The Lake is George Moore's most poetic and perfectly crafted novel. It tells of a priest's loss not of faith, but of commitment to the principles fostered in him during his training and his discovery of a more fulfilling religion that celebrates instinct as man's true mode of communion with his soul.
Father Gogarty's parish is in a remote district of Mayo beside Lough Carra and his new philosophy is worked out during his long walks and rides round the lake where he learns how the changing quality of his perceptions of the landscape about him can reveal the fluctuating moods of that 'underlife' of his psyche that shapes his being.
The Lake is a novel about self-discovery through guilt (Gogarty fears he has brought about the death of a parishioner through vigorously denouncing her way of life from the altar) and atonement in renouncing a creed which demands that a man continually repress his capacity for joy.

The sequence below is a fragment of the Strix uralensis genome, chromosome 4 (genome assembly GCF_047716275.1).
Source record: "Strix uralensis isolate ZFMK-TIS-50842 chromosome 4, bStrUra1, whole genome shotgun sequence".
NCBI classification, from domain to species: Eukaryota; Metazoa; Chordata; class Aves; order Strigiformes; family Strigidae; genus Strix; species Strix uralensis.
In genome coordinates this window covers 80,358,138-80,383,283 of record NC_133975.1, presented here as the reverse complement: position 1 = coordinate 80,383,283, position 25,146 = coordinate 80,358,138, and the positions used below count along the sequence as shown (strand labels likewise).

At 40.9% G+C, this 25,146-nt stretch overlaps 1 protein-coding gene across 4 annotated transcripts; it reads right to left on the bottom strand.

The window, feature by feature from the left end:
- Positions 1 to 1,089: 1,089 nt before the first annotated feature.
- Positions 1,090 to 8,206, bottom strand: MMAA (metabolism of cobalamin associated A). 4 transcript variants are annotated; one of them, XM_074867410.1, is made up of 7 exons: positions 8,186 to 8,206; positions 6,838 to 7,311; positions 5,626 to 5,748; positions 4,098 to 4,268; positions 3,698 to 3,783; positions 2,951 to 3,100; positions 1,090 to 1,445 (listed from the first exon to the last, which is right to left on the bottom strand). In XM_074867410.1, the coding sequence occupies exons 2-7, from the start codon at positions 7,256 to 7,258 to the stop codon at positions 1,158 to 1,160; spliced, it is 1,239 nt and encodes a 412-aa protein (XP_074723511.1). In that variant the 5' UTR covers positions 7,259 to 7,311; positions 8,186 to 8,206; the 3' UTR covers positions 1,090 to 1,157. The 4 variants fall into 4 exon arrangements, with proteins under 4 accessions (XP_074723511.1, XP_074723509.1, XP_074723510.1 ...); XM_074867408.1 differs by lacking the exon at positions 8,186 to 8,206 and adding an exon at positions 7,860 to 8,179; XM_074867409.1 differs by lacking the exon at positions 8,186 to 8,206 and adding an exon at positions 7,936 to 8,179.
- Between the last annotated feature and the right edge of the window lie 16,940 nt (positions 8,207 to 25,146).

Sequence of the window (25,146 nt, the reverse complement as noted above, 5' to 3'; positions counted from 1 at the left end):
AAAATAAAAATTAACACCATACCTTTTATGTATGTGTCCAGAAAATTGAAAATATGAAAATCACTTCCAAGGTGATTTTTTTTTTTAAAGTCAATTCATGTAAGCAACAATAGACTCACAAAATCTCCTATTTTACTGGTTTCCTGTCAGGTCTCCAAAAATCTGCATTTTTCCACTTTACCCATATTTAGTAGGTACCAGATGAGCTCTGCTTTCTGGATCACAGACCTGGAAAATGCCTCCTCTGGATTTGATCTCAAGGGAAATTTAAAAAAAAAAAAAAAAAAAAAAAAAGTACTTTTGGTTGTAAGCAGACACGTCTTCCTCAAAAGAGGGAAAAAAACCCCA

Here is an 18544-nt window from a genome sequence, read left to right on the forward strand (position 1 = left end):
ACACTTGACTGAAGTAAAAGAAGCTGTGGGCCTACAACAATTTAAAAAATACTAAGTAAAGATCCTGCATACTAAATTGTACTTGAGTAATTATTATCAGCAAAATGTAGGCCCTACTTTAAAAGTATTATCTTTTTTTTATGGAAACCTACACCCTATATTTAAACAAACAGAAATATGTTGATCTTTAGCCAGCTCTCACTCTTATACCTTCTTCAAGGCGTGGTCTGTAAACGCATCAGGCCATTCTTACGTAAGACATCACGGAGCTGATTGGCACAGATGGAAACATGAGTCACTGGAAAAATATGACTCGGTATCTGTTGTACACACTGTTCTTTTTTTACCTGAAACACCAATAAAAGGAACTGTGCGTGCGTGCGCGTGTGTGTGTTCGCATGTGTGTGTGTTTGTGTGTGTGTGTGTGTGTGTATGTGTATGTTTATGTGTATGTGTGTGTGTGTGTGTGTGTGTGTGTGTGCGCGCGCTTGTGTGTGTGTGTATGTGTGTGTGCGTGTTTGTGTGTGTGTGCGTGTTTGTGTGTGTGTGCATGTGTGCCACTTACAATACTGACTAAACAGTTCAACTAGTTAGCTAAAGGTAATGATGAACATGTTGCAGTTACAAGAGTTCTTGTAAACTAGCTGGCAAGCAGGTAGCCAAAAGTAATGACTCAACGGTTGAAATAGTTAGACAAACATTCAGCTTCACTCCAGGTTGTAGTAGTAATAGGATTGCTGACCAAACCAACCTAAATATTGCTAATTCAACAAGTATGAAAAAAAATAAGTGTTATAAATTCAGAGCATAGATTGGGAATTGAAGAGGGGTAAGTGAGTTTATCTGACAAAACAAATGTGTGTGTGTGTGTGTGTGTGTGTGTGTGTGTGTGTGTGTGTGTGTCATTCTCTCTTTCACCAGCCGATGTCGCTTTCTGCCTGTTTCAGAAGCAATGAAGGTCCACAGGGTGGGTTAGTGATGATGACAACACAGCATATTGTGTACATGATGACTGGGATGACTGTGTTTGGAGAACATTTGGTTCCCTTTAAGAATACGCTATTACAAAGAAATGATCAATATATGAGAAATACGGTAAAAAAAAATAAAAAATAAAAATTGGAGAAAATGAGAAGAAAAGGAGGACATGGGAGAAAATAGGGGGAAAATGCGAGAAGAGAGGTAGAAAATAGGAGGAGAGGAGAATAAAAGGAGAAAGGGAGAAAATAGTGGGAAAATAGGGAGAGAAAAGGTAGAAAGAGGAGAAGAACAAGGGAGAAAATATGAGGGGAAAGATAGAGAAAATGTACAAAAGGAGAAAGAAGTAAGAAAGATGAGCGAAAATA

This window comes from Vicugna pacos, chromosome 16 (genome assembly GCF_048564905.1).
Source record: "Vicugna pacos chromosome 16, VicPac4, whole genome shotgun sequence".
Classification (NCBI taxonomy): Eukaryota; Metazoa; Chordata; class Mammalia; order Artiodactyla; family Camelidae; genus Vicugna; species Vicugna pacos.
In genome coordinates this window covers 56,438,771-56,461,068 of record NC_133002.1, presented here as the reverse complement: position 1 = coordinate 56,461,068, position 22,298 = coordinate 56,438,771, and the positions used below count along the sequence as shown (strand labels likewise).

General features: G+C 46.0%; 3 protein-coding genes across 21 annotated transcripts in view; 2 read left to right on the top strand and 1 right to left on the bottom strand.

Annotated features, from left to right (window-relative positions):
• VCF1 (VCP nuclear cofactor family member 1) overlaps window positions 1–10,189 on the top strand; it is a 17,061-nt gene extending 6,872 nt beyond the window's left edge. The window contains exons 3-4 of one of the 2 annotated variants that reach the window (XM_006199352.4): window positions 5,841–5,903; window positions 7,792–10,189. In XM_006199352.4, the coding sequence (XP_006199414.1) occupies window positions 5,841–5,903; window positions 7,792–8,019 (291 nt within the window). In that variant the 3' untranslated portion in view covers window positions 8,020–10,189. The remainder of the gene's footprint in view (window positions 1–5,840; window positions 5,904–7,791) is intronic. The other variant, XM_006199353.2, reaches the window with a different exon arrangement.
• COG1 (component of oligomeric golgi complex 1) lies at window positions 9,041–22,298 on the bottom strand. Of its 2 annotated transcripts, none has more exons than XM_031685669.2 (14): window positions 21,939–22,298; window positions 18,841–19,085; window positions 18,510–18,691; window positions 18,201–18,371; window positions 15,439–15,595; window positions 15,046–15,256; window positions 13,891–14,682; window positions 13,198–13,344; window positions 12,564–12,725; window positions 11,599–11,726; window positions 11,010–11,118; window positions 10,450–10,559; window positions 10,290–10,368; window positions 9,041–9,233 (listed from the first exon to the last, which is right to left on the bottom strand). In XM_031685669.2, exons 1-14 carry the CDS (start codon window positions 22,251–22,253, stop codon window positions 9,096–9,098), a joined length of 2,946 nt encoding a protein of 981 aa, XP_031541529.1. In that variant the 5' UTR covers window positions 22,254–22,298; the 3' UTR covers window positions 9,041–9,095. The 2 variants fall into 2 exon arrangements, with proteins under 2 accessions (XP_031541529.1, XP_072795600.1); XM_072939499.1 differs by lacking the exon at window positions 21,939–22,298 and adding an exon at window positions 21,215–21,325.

But it is also a novel about the satisfactions of living close to nature in Ireland; the atmosphere of the Mayo countryside, the play of light on mountain, wood and lake, the rich historical associations in every church, castle or abbey ruin and farmstead are evoked with a rare skill, subtly illuminating the relationship that Moore takes as his theme between place and the Irish personality.